Ukraine war of attrition could last ‘beyond months’, says top US expert

A war of attrition between Russian and Ukrainian forces in the east of the country could drag on for months if not longer, a top US expert has warned.

As reports suggest Russia is shifting some of its forces away from Kyiv and apparently abandoning for now its dream of capturing the capital, it appears Moscow will seek to regroup in the Donbas, an area of ​​eastern Ukraine that has for eight years been the location of low-level conflict between pro-Russian separatists and the Ukraine army.

It was a purported desire to protect Russian speakers in these areas, including Donetsk and Luhansk, that Vladimir Putin used as his justification for the so-called “special military operation” that has devastated Ukraine, forced millions to flee, and resulted in the deaths of thousands of Russian and Ukrainian soldiers.

Nato has claimed that between 7,000 and 15,000 Russian troops have been killed. It is unclear how many Ukrainian soldiers and civilians have lost their lives.

Michael Kofman, a longtime expert on the Russian military and Director of the Russia Studies Program at the Center for Naval Analysis, a think tank based in Washington DC, said it had become clear for several weeks that Russian forces did not have the ability to take Kyiv.

Their initial plan had been a lightning strike to take the capital and replace the government with individuals approved by Moscow, he said. When that failed, it appeared they were trying to squeeze Kyiv, even as Russian forces continued to advance on two other axis of attack.

“It does appear Russian troops are withdrawing from the northern parts of Ukraine. And it looks like a retreat by them,” Mr Kofman told The Independent.

“And they most likely will redeploy their forces for concentration back in the Donbas.”

Mr Kofman said it was impossible to predict how long any fighting there would last.

Zelensky warns of more ‘sick creativity’ to come from Russian forces in Ukraine

He said Ukraine had the upper hand in terms of morale, its supply of volunteer fighters and the support of Nato. Yet, Russia had the advantage when it came to its heavy weaponry.

“It’s not clear that the Russian military is really set up and organized to fight a prolonged war,” he said.

“Ukraine’s fighting a war of national mobilisation. Russia doesn’t have substantial manpower, especially given the losses they’ve taken. The Ukrainian military has vast reserves of manpower, but grossly insufficient amounts of military equipment.”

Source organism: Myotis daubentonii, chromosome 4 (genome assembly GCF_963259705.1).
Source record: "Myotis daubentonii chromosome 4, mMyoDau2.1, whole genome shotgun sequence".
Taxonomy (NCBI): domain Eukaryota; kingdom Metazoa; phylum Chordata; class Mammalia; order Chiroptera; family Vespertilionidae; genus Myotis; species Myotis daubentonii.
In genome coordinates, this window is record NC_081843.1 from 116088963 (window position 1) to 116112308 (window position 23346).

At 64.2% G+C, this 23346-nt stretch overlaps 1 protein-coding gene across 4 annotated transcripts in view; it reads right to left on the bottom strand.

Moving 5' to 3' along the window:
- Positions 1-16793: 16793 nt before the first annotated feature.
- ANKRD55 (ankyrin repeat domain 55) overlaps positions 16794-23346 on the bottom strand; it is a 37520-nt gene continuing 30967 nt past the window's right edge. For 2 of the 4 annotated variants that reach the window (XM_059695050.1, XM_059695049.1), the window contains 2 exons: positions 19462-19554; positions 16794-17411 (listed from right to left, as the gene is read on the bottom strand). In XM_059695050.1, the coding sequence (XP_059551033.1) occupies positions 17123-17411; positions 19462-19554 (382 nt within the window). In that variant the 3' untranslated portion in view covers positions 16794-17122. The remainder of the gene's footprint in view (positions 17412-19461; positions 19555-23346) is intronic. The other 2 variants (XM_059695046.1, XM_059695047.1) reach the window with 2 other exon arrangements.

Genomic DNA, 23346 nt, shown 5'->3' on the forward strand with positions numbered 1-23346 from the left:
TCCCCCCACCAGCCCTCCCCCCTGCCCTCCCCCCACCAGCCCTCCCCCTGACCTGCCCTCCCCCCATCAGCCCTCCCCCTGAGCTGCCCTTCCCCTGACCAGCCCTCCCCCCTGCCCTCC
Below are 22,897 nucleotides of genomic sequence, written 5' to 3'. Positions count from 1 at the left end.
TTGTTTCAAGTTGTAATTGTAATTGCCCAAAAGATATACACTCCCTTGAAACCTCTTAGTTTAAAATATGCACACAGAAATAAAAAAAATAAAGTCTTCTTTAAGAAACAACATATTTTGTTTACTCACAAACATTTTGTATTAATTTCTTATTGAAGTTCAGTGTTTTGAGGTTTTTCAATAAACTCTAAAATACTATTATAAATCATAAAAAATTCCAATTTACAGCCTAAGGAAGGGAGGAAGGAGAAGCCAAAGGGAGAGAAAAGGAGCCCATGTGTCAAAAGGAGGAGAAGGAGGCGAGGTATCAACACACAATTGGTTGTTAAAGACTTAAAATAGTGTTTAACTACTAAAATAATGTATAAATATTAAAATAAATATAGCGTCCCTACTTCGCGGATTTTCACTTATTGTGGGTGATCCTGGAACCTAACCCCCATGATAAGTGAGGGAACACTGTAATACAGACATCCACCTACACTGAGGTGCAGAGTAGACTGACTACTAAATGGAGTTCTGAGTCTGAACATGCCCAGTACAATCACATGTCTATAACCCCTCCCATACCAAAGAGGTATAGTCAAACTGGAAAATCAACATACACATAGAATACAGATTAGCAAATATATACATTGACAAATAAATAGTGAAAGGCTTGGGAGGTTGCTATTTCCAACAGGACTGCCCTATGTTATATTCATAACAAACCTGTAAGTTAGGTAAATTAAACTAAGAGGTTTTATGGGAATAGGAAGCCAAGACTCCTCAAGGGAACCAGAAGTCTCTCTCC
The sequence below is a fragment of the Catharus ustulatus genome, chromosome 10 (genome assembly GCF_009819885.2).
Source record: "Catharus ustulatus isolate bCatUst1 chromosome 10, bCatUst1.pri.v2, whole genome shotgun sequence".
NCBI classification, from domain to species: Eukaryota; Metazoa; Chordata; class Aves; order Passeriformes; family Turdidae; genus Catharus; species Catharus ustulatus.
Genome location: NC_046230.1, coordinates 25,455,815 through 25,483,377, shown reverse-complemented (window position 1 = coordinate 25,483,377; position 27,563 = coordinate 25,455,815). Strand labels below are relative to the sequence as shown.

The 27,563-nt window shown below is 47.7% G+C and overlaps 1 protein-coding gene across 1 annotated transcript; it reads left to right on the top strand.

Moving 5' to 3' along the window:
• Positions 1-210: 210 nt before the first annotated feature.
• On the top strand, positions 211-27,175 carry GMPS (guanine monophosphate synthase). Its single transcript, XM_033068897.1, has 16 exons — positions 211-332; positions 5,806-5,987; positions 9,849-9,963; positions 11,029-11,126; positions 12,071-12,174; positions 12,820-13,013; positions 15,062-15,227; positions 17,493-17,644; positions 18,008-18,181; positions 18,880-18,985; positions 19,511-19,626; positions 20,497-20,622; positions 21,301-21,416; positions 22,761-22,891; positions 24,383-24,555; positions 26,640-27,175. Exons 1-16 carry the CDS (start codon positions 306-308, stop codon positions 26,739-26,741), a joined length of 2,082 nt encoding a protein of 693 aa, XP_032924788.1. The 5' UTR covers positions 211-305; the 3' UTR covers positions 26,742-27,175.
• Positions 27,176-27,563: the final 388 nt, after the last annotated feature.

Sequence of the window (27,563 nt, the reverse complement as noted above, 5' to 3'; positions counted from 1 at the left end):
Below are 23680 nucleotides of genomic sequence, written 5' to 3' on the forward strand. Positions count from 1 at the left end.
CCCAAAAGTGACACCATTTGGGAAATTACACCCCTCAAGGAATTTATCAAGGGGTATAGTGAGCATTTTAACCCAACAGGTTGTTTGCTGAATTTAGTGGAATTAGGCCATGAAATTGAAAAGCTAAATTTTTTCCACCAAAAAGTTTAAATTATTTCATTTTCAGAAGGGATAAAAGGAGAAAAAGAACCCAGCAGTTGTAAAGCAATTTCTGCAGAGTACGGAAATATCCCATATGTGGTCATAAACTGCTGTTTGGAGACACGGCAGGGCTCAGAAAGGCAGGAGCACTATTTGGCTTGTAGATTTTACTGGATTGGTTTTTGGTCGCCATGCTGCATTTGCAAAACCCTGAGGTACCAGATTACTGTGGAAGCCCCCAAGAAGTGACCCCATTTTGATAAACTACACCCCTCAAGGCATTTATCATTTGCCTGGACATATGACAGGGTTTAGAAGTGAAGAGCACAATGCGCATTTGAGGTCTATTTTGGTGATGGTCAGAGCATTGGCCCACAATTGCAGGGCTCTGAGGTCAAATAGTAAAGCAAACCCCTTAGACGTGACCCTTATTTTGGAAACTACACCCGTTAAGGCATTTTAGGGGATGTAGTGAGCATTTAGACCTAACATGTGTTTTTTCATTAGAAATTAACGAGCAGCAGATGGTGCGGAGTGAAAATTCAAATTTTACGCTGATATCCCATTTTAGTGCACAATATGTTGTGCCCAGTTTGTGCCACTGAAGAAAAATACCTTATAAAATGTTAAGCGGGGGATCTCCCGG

He said it could be argued that either side had the advantage if the fighting in the Donbas turned into an extended war of attrition.

“Generally, it’s fair to say that Ukraine is winning this war, certainly at the political level which is where it counts. Now that Russia’s focused on the Donbas, the question is what’s going to happen in the next coming weeks, and whether or not they will be able to take the Donbas by a concentrated and reinforced campaign,” he said.

Marina Sidorenko, 83, and other local residents sit around a fire on territory of a church in Mariupol


After that, what Russian tactics will be is very unclear, he said. It is possible Russia could claim a victory in the Donbas, or it could continue to push elsewhere.

He said the next few weeks would be crucial. “It’s very hard to predict anything other than that,” he said.

He said the fighting could go on for months. “It could go on well beyond on months,” he added.

Previously Mr Kofman had warned that if the conflict continued, Russia was likely to use more brutal tactics, as it attacked civilian areas and targets.

“We have been seeing the Russian military revert to using artillery fire, multiple-launch rocket systems and a lot of indiscriminate shelling of civilian areas, particularly where they get involved in urban warfare,” he told PBS News. “Urban warfare is very difficult. It consumes armies and forces. Russian military often relies on firepower, overwhelming firepower.”

Mr Kofman’s assessment came as negotiations to stop the fighting in Ukraine continued on Friday, even as renewed attempt to rescue civilians from the shattered city of Mariupol was thrown into jeopardy.

Meanwhile, Russia also accused the Ukrainians of a cross-border helicopter attack on a fuel depot.

The governor of Russia’s Belgorod region, Vyacheslav Gladkov, said a fiery raid on Russian soil by two helicopter gunships left two people wounded, though state oil company Rosneft denied anyone was hurt.

“Certainly, this is not something that can be perceived as creating comfortable conditions for the continuation of the talks,” said Kremlin spokesman Dmitry Peskov.

Additional reporting by Associated Press

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George Holan

George Holan is chief editor at Plainsmen Post and has articles published in many notable publications in the last decade.

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